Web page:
We’ve all read the headlines stating that Volkswagen was caught lying about emissions in late 2015. Specifically, their TDI engines were equipped with a cheating device that knew when to keep things clean, as in when being tested, and when not to, as in when the owner was doing his or her thing.
This planned mistake cost VW many billions of dollars and the scandal is coming to an end in North America. However, it would seem that the issue is heating up in Europe. While we on this side of the Pond got gift certificates, big cheques and more, the Europeans got bupkis.
The story principally hovered around the 2.0-litre 4-cylinder engine and although issues with the 3.0-litre V6 TDI had been spotted, very little was done, at least until now. An investigation has opened in Germany involving 2009-13 Audi A8 TDI and another one could begin shortly on the Porsche Cayenne diesel.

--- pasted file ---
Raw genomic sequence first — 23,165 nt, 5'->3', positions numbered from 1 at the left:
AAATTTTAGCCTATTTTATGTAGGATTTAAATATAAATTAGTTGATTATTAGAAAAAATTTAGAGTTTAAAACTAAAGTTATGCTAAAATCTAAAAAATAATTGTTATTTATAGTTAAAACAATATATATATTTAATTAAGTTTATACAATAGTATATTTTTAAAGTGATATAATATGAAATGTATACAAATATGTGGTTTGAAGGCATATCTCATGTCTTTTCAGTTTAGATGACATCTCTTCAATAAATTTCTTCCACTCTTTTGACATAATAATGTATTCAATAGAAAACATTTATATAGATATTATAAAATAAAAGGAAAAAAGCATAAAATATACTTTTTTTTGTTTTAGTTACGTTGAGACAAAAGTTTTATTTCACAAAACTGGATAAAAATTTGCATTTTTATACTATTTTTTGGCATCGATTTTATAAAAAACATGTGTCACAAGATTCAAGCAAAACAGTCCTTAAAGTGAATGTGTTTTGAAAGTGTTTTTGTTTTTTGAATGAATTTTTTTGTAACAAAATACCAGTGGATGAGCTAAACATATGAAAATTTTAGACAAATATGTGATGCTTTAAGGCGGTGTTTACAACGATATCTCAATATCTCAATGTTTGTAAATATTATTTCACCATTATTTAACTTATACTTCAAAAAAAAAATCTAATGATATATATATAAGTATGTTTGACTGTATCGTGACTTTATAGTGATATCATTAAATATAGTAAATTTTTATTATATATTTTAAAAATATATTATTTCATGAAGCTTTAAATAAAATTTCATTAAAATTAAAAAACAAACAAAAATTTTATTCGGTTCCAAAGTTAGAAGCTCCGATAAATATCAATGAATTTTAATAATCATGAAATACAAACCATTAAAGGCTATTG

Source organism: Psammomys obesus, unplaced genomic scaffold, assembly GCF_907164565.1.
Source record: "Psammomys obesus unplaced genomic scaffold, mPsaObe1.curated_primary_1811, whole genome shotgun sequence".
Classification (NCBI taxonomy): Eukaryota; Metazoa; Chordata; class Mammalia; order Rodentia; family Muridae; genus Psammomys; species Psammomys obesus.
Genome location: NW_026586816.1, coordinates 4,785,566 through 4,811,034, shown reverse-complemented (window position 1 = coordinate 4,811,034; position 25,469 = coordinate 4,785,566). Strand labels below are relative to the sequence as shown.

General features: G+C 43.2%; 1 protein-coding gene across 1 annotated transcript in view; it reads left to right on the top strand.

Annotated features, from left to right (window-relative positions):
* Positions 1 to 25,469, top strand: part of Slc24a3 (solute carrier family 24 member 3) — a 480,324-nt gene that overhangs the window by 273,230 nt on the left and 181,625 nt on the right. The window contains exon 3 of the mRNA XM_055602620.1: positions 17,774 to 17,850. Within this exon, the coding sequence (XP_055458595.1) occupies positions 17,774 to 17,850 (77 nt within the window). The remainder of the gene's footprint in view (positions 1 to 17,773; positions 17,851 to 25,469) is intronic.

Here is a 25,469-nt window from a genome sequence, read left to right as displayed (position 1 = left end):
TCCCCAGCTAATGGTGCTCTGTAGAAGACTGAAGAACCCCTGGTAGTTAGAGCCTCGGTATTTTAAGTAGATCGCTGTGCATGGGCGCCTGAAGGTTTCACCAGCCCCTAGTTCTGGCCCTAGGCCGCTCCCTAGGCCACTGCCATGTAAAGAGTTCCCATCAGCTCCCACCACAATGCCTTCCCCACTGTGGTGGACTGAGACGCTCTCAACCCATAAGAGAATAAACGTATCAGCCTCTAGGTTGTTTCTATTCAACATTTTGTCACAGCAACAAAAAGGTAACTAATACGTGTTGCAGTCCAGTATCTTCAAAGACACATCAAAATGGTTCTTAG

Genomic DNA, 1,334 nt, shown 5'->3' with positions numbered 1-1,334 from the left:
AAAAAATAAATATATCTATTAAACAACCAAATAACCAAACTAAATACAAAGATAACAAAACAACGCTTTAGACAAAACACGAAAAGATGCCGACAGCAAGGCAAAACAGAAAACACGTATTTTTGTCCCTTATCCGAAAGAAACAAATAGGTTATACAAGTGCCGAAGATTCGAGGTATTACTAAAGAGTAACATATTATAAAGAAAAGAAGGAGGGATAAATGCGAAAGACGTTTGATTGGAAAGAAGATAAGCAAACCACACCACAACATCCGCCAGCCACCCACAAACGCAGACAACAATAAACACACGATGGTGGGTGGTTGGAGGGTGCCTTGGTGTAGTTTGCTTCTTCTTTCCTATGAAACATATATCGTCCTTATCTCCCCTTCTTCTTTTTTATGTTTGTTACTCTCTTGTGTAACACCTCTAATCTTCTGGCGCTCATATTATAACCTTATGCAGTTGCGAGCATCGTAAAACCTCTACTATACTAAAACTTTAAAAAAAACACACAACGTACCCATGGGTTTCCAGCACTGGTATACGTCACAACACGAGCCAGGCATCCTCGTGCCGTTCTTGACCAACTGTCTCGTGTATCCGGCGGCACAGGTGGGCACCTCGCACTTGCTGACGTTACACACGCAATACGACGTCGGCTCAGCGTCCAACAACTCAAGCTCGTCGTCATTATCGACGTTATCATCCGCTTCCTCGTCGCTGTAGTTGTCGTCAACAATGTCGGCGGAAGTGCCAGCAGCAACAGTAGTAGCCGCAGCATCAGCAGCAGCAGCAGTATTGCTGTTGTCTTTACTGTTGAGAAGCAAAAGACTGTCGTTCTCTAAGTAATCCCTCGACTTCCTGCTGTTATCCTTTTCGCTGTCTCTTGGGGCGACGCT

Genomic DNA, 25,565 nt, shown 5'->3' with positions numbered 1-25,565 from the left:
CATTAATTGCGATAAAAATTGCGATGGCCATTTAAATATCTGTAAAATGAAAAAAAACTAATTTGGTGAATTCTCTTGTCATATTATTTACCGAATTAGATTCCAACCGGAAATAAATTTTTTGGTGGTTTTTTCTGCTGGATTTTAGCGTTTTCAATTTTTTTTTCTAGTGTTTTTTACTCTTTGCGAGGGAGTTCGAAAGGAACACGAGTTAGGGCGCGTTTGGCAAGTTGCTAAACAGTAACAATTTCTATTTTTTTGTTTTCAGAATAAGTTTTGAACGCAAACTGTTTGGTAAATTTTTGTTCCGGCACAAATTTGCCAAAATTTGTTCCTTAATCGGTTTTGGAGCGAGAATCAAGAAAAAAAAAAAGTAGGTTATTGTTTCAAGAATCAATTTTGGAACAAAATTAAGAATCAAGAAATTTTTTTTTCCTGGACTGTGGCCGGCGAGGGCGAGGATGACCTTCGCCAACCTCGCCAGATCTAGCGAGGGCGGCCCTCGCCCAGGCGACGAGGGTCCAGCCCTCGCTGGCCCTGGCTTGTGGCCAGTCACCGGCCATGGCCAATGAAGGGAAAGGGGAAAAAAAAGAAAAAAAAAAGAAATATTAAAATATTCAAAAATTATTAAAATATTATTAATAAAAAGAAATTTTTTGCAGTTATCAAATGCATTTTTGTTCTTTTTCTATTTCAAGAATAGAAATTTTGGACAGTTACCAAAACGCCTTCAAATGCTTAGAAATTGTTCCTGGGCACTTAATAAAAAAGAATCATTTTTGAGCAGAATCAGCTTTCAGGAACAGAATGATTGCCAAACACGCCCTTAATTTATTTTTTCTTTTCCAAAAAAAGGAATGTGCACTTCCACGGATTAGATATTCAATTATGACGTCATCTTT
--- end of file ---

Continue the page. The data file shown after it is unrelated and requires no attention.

These investigations involve not only VW but Bosch, a huge parts and technology supplier, as they’ve been linked to the development of the cheat devices.
As these two probes evolve, the fact that one German TDI owner successfully sued VW and got them to buy back his car for the price paid when new could set a devastating precedent for the giant carmaker. As class-action lawsuits are a foreign concept for most Europeans, could it be that VW will be facing thousands upon thousands of individual suits? Or worse?
Although the dark cloud is lifting over the Americas, it’s not going away as VW had hoped. It’s just crossing over to the other side.